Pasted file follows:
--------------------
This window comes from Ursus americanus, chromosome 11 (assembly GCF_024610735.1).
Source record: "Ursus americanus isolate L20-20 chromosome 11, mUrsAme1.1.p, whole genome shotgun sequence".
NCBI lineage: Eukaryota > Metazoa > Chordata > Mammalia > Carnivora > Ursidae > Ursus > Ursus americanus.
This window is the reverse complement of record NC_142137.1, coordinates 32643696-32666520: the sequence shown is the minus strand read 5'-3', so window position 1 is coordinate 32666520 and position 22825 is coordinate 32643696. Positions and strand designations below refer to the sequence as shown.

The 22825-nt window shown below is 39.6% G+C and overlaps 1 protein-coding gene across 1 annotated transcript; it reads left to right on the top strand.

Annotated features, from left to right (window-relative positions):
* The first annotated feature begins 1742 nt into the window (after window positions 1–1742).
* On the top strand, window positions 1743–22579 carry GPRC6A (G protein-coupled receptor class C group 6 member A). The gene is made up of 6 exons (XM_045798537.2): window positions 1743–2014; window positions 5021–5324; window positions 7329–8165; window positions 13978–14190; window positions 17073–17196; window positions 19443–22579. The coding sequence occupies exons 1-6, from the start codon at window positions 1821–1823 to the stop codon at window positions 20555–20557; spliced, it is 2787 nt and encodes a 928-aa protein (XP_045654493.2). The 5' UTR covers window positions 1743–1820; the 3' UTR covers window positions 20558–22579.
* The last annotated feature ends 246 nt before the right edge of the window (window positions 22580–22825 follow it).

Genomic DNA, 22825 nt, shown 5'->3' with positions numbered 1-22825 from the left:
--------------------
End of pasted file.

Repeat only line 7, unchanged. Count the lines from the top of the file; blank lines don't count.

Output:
* The first annotated feature begins 1742 nt into the window (after window positions 1–1742).